Sustaining Ocean Habitats

Lobed star coral. Photo credit: Flower Garden Banks/NOAA.

The Gulf of Mexico is home to more than 750 estuaries and bays, whose marshes and sea grasses provide nurseries for fish, shrimp, sea turtles and manatees, and food for wintering waterfowl .  The Gulf also contains an enormous variety of corals, including the Florida Keys - an extensive shallow reef system- and spectacular unique deep water reefs that run from Florida to Texas.

Some of our most significant deep water reefs include:

  • Madison Swanson, Steamboat Lumps, and The Edges: these reefs off the Gulf coast of Florida, made up of limestone cliffs and rocky outcrops, support arrow and hermit crabs, basket stars, sea fans and stony coral;
  • Viosca Knolls: a conglomeration of deep-sea coral community due south of Mobile 1,640 feet beneath the ocean’s surface. These corals sustain a range of diversity generally only seen in shallow water coral reef systems; and
  • The South Texas Banks: also known by local fishermen as the snapper banks, these reefs range from 12 to 45 miles off the coast of Corpus Christi, Texas at depths from 190 to 270 feet, including Southern Bank, Hospital Bank, and Mysterious Bank. These reefs support a wide variety of fish.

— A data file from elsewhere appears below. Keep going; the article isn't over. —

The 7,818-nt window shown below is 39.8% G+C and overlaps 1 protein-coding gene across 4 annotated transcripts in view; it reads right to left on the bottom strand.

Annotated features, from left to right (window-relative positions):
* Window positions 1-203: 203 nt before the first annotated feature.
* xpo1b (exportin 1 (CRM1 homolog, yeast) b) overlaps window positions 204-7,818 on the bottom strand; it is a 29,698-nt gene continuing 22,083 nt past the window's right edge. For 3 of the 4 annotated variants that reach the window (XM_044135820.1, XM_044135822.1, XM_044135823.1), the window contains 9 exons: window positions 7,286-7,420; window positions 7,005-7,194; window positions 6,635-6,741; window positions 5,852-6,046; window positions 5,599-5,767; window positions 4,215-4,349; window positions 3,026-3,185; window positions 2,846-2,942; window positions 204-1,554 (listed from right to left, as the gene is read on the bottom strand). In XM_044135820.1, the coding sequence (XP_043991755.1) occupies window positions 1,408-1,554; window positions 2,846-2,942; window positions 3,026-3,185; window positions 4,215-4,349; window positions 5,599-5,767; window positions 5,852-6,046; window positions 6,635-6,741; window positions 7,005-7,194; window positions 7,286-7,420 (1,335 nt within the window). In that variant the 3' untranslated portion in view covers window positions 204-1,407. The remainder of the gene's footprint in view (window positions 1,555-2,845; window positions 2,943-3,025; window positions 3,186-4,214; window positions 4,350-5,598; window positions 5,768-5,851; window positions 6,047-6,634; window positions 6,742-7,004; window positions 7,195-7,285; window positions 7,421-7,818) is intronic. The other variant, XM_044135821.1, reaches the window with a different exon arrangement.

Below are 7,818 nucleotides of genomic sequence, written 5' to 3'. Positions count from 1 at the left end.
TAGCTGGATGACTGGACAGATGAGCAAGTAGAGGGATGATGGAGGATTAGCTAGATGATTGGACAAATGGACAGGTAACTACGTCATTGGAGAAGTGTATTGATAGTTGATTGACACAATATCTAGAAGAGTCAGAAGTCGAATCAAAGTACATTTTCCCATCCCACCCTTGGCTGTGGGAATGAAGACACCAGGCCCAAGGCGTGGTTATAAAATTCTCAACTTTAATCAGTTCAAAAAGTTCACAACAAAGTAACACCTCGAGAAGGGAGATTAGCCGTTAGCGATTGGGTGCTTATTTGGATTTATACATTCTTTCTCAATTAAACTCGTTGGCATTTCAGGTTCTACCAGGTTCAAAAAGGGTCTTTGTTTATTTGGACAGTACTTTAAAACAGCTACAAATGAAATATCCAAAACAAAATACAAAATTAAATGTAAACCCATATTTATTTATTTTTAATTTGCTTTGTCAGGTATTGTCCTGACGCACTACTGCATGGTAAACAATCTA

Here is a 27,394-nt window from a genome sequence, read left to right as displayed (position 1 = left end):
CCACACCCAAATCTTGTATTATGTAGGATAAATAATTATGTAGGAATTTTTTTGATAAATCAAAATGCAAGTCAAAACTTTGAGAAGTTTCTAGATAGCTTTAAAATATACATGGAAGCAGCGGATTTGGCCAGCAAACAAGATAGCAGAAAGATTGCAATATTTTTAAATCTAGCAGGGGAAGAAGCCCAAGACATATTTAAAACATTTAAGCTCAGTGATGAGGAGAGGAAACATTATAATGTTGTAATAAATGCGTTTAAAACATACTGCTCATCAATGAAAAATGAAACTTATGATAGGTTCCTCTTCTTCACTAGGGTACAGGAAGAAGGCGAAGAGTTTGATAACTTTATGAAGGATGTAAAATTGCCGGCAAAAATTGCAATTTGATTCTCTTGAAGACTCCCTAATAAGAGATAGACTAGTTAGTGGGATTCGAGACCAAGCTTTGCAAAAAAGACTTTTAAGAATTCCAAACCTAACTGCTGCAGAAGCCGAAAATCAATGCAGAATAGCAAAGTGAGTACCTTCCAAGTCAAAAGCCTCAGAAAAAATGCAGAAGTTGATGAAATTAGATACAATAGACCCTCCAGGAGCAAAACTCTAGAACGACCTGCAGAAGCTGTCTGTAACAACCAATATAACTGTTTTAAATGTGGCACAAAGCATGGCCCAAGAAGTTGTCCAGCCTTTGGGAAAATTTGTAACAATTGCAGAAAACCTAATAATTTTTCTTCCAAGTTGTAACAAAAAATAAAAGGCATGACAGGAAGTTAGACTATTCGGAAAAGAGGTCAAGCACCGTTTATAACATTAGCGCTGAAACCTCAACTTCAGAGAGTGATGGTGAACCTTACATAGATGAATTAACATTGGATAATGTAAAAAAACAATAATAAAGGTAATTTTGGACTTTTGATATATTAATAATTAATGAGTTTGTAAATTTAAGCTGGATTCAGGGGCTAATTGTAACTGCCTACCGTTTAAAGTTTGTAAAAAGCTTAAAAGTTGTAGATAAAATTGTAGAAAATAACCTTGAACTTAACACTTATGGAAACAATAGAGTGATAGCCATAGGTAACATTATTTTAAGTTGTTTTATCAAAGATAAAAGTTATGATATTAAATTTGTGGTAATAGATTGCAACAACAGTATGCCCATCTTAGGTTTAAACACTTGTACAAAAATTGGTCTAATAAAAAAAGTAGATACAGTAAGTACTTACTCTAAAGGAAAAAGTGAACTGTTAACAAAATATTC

Sadly, all of these habitats are at risk. The intentional discharges of untreated sewage, chemicals, oil and dispersants, discarded fishing gear, garbage, and other pollutants threaten these critical underwater environments.

Dredging to maintain channels for the transport of goods or access to oil and gas deposits also destroys marshes and seagrasses, and degrades water quality in the Gulf. Additionally, the use of the Gulf as a highway for ship traffic results in habitat destruction from pollution, ship groundings, and anchor damage.

Healthy Gulf works to protect marine habitats by:

  • Resisting unrestricted, permitted destruction of coastal bays, marshes, and swamps for development and/or shipping,
  • Reducing the discharge of pollution into the Gulf;
  • Pressing for state and federal agencies to hold the oil and gas industry accountable for  oil spills and other harm they inflict on the environment; and
  • Advocating for the protection of the Gulf’s shallow and deep water corals.

Ensuring these habitats' long-term health is critical to protecting the Gulf’s marine species and the cultures and economies of our coastal communities that depend on them.

Texas Mission-Aransas National Estuarine Research Reserve. Photo credit: NOAA.

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